The average sales price for the month was up 5.1% from last year, with an average price of $158,720. Year to date, the average price is up 8.9%. The average price is $159,206, versus $146,266 last year.
New listings were up 21 units to 523 or 4.2% from last year’s 502 units. Inventory is down 1.8% from last year and is running at 1,939 units. Inventory is down 36 units from last month.
Platte County sales were down for the month by 21.8% from 2012. Units were at 111 versus 142 last year. Year to date, unit sales are up 4.9%, with 1,566 units this year versus 1,493 last year.
The average sales price for the month was down 0.4% from last year, with an average price of $187,461. Year to date, the average price is up 5.9% from last year. The average price is $202,795 versus $191,486 last year.
New listings in Platte County were down 15 units to 212 or 6.6% from the 227 units last year. Inventory decreased 7.0% from last year and is running at 836 units. Inventory is down 63 units from last month.
Adjusted Sales* for the entire Heartland area were at 2,221, down for the month by 8.3%, or 202 units. The average price was up 9.3%, and averaging $184,529. Year to date, sales were up 8.3% or 2,140 units for a total of 27,847 for 2013. The average price for the year is running at $182,616, up 9.3% from 2012’s average of $167,041.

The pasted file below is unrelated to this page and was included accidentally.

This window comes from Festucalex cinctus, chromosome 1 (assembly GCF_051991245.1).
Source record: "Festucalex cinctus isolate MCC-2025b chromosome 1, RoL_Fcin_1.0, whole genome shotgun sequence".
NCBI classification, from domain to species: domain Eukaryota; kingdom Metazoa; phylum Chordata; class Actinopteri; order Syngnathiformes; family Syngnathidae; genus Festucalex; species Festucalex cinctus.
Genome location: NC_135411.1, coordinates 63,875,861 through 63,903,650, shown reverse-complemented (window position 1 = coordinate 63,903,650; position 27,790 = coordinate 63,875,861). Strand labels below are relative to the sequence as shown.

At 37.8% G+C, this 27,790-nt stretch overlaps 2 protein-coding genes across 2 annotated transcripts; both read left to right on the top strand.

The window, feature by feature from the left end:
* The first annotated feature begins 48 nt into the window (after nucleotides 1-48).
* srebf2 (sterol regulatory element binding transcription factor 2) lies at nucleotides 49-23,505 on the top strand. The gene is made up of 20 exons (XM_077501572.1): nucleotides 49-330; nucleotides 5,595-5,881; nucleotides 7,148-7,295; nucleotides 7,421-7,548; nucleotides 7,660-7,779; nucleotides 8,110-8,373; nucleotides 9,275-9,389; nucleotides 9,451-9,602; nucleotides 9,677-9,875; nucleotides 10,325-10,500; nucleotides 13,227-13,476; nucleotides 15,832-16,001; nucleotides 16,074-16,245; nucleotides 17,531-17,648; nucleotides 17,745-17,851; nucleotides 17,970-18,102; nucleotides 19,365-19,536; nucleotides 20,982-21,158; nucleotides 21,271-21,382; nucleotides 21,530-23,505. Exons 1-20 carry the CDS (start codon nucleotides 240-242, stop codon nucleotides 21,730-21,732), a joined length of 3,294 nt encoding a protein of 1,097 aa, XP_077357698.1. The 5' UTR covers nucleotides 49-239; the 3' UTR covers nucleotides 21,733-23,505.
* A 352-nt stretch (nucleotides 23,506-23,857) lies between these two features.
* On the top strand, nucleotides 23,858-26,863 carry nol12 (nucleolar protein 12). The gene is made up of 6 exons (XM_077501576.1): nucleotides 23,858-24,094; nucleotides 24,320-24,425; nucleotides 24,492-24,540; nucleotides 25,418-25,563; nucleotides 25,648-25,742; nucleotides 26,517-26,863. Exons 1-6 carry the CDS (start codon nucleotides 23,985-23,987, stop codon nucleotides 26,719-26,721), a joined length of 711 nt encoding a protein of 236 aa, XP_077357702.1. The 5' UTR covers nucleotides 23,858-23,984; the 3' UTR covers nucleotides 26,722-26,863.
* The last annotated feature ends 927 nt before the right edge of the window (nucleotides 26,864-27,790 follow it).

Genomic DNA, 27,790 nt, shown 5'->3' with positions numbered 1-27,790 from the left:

I’ve spent the last few days in San Francisco at the National Association of Realtors Conference. This is where the top of the top come to share their knowledge regarding everything from staying motivated to emerging trends.
Last year, I had trouble finding the emerging trends. I came home with some great tips and new connections, but not much in the way of ‘new’.
I’m happy to report this year was the opposite. I connected with fewer people, but gained real insight as to where we are heading, not only as an industry, but as a society.
Several words and terms floated throughout my interaction in classes (esp. Errol Samuelson and Todd Carpenter) and with start up companies (Zurple) including: inbound leads, interactive marketing, predictive marketing and big data. Since I only stop at my friend’s and companies I haven’t heard of booths in the expo, I may be a little lopsided on my view, but it seemed all of them were woven with a common thread.
Big brother is watching (and has been longer than any of us realize).
We have come to a point where data is available in massive quantities and there are companies poised to show us all how it can be a benefit in our businesses and daily lives. While there are those that won’t like it because it’s all too invasive, there are many others that will be using it to their advantage.
I’m a Android and ‘all things Google‘ fan so I already have a comfort level with this technology. When Google analyzes my calendar along with traffic on the route and notifies me that I need to leave a little earlier than normal with an alarm. .. I’m not mad. The fact that it knows I’m out and about exploring San Francisco, then makes recommendations right on my phone…I’m still not mad. 🙂 I do enjoy convenience, but I wonder at what point does it stop being a cool convenience and become invasive to me?
It certainly will be interesting to watch companies emerge and consumers react. It was fun getting to see it all firsthand here at the NAR Conference.
Thanks for the hospitality San Francisco. I’ll be back.